Performance, Queerness, and the Canadian Global City
Dr. John Paul (JP) Catungal, Killam Honourary Postdoctoral Research Fellow
Institute for Gender, Race, Sexuality, and Social Justic, University of British Columbia
holds concurrent SSHRC and Killam Honourary Postdoctoral Research Fellowships at the University of British Columbia's Department of Geography and Institute for Gender, Race, Sexuality and Social Justice. Born in Manila and currently living in Coast Salish territories in Greater Vancouver, JP's current research program examines the spatialities of racial and sexual politics, particularly in the fields of community organizing and social service provision. His PhD work from the University of Toronto was awarded the Governor-General's Gold Medal for Academic Excellence in 2014. Along with his other publications, he co-edited "Filipinos in Canada: Disturbing Invisibility", published in 2012 by the University of Toronto Press.
Dr. Robert Diaz , Assistant Professor
Faculty of Liberal Arts and Sciences, OCAD University
Robert Diaz is an Assistant Professor in the Faculty of Liberal Arts and Sciences at Ontario College of Art and Design University (OCAD) in Toronto, the largest and oldest art and design university in Canada. His teaching and scholarship focus on the intersections of Sexuality, Filipino, and Asian Diasporic Studies. His current research examines queer Filipino/a Canadian experiences in order to understand how such experiences challenge multiculturalism’s notions of sexuality and race. This project owes much to the groundbreaking work of community organizations in the greater Toronto area committed to improving the lives of Filipinos/as in the diaspora. Diaz has been awarded two competitive Mellon Postdoctoral Fellowships from UCLA and USC, and his writings on LGBTQ issues have appeared or are forthcoming in Signs: Journal of Women and Culture in Society, GLQ: Journal of Lesbian And Gay Studies, Women and Performance, and Plaridel.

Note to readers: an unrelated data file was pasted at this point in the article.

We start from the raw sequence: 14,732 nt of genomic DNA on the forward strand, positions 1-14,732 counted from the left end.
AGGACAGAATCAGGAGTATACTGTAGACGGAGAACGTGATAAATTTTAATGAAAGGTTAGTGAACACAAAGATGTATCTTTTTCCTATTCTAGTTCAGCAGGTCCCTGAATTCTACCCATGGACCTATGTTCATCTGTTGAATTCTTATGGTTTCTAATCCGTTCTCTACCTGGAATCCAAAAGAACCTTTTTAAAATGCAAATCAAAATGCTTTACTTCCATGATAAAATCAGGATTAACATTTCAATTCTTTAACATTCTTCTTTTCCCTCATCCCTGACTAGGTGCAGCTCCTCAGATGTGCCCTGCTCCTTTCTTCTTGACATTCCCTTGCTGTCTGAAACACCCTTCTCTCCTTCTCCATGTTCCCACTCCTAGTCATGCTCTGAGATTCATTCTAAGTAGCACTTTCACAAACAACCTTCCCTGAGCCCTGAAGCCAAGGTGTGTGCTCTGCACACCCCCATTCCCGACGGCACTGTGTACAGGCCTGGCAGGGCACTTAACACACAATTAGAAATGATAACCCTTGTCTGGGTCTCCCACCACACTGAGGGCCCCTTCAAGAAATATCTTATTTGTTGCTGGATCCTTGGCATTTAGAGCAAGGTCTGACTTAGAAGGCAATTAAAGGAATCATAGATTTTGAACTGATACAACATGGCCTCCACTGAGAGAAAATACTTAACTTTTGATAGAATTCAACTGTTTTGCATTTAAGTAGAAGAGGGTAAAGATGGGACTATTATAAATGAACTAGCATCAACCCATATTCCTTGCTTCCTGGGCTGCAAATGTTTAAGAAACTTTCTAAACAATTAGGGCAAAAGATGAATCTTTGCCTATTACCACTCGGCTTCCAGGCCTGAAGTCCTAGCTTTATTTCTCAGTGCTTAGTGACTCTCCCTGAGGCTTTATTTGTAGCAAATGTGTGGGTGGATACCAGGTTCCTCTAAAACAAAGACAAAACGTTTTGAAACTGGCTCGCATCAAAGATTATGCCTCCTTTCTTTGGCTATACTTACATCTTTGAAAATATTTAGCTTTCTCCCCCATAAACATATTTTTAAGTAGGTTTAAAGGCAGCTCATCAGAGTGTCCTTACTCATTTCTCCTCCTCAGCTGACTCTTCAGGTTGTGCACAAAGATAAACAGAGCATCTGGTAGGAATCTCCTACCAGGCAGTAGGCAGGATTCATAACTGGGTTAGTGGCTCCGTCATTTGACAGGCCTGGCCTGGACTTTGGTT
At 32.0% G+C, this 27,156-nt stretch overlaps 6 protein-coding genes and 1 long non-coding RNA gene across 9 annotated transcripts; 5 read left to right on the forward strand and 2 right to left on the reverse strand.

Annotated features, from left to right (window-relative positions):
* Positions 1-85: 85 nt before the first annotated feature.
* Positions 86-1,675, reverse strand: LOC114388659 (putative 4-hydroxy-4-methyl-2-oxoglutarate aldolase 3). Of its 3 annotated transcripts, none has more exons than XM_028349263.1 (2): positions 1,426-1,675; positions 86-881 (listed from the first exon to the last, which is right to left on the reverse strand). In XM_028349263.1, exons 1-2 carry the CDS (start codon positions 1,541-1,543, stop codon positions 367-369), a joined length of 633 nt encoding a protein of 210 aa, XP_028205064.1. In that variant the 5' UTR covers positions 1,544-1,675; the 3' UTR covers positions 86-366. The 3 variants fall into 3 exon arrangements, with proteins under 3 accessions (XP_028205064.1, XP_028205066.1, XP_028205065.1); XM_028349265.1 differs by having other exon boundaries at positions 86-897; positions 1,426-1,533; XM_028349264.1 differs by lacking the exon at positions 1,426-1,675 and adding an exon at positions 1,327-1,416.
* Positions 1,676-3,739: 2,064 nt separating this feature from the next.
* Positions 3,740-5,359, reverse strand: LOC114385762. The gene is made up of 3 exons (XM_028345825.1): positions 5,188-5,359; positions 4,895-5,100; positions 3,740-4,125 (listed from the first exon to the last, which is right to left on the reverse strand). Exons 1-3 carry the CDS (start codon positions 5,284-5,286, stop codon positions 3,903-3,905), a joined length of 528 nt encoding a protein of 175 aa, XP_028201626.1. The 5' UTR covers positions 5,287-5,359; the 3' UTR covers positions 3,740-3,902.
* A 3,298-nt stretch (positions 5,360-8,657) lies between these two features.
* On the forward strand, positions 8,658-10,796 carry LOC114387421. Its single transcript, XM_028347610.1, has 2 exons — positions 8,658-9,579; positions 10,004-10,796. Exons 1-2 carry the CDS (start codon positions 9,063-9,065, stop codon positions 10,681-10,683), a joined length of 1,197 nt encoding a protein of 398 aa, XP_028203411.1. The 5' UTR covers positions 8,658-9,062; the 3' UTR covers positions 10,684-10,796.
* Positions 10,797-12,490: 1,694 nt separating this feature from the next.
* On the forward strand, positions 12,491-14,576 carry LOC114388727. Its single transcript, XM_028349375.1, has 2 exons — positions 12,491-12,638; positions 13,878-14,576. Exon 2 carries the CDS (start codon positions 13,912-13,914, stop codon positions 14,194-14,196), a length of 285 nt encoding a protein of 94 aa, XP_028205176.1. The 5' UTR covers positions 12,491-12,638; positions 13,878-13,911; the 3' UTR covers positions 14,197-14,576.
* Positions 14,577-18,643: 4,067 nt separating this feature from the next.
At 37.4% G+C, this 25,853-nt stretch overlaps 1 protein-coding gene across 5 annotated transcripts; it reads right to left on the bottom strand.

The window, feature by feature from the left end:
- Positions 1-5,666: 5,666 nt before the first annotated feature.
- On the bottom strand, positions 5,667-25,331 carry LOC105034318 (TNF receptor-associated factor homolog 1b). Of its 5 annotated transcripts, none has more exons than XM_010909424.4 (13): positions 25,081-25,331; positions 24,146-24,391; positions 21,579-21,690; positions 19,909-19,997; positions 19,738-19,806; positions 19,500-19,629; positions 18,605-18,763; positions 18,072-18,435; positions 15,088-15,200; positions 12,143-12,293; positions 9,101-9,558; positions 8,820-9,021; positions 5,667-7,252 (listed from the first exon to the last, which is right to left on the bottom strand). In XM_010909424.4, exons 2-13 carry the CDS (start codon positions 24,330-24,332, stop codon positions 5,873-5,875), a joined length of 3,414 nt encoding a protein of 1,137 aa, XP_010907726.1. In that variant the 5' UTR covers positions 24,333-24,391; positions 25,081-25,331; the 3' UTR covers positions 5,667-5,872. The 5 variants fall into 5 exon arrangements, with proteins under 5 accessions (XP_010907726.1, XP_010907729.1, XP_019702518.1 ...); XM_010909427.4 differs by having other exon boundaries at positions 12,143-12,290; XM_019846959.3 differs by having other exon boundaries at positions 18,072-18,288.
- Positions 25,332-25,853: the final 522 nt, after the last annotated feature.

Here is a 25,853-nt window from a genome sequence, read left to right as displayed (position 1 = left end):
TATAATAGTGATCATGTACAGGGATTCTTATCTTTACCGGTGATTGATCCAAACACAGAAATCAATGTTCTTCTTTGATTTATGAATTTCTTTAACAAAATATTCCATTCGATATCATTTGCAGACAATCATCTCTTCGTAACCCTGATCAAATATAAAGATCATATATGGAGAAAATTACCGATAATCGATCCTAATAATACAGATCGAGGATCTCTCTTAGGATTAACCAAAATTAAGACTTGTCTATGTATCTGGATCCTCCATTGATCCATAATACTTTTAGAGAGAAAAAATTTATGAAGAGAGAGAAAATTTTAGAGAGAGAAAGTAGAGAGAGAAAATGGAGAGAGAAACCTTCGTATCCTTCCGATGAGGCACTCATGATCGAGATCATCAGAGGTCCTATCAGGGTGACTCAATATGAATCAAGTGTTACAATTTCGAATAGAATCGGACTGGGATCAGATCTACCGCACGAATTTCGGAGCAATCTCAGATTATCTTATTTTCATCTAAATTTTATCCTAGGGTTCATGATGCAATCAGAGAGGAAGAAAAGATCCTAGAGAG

About the Speakers
How might the experiences of Filipinos/as contribute to, exceed, and/or challenge such utopic understandings of the Canadian metropolitan space? How might Filipinos/as recite unruly memories that trouble the geopolitics of Canadian city life—in arts, culture, and everyday performance? How might the diaspora’s experience with multiple forms of colonialism, unequal labor migration, and non-normative intimacies complicate the regulation of bodies within the Canadian urban space? How might these experiences foreground the tense proximities between the lives of non-Native people of color and the experiences of Native communities in Canada, while also insisting on challenging the continual displaced, erasure, and marginalization of indigenous populations in their land? PAs they examine these questions, this panel focuses on performance in order to map out the divergent meanings of Filipino/a presence within the Canadian global city. In the process, they interrogate how class disparity, immigration status, economic mobility, gender and sexual identity, racial difference, age, and other significant concerns affect the integration of racialized subjects within the Canadian settler colonial space.